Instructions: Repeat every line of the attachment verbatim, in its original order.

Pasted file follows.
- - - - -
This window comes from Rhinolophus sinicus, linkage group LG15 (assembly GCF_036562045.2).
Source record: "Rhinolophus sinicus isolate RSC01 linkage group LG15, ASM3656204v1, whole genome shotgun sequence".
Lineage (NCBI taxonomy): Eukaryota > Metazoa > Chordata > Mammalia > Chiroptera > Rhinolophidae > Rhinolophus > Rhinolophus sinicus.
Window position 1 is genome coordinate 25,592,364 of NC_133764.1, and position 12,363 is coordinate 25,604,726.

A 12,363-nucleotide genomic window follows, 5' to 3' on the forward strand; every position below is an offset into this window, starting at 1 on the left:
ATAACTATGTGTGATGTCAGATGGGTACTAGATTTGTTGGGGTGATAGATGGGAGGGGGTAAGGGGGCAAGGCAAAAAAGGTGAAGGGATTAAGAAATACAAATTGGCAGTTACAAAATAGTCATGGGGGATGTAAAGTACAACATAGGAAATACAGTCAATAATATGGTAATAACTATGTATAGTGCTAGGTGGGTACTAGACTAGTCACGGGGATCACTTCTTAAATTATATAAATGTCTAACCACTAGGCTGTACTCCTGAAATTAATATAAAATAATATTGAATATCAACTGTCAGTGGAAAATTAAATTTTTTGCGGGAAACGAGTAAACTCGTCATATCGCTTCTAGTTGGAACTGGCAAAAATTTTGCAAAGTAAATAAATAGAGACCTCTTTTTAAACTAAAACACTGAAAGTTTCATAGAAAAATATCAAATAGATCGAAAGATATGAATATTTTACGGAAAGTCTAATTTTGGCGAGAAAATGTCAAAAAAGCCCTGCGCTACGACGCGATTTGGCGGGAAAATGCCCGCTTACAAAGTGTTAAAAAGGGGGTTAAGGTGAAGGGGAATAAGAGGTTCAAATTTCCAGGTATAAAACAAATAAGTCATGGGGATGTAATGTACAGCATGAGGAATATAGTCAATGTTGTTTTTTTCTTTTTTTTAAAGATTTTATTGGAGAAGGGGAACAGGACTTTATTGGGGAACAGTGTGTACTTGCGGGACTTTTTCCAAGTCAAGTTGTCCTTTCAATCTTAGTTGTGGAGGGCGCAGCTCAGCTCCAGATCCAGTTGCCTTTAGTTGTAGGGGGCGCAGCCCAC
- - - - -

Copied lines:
This window comes from Rhinolophus sinicus, linkage group LG15 (assembly GCF_036562045.2).
Source record: "Rhinolophus sinicus isolate RSC01 linkage group LG15, ASM3656204v1, whole genome shotgun sequence".
Lineage (NCBI taxonomy): Eukaryota > Metazoa > Chordata > Mammalia > Chiroptera > Rhinolophidae > Rhinolophus > Rhinolophus sinicus.
Window position 1 is genome coordinate 25,592,364 of NC_133764.1, and position 12,363 is coordinate 25,604,726.

A 12,363-nucleotide genomic window follows, 5' to 3' on the forward strand; every position below is an offset into this window, starting at 1 on the left:
ATAACTATGTGTGATGTCAGATGGGTACTAGATTTGTTGGGGTGATAGATGGGAGGGGGTAAGGGGGCAAGGCAAAAAAGGTGAAGGGATTAAGAAATACAAATTGGCAGTTACAAAATAGTCATGGGGGATGTAAAGTACAACATAGGAAATACAGTCAATAATATGGTAATAACTATGTATAGTGCTAGGTGGGTACTAGACTAGTCACGGGGATCACTTCTTAAATTATATAAATGTCTAACCACTAGGCTGTACTCCTGAAATTAATATAAAATAATATTGAATATCAACTGTCAGTGGAAAATTAAATTTTTTGCGGGAAACGAGTAAACTCGTCATATCGCTTCTAGTTGGAACTGGCAAAAATTTTGCAAAGTAAATAAATAGAGACCTCTTTTTAAACTAAAACACTGAAAGTTTCATAGAAAAATATCAAATAGATCGAAAGATATGAATATTTTACGGAAAGTCTAATTTTGGCGAGAAAATGTCAAAAAAGCCCTGCGCTACGACGCGATTTGGCGGGAAAATGCCCGCTTACAAAGTGTTAAAAAGGGGGTTAAGGTGAAGGGGAATAAGAGGTTCAAATTTCCAGGTATAAAACAAATAAGTCATGGGGATGTAATGTACAGCATGAGGAATATAGTCAATGTTGTTTTTTTCTTTTTTTTAAAGATTTTATTGGAGAAGGGGAACAGGACTTTATTGGGGAACAGTGTGTACTTGCGGGACTTTTTCCAAGTCAAGTTGTCCTTTCAATCTTAGTTGTGGAGGGCGCAGCTCAGCTCCAGATCCAGTTGCCTTTAGTTGTAGGGGGCGCAGCCCAC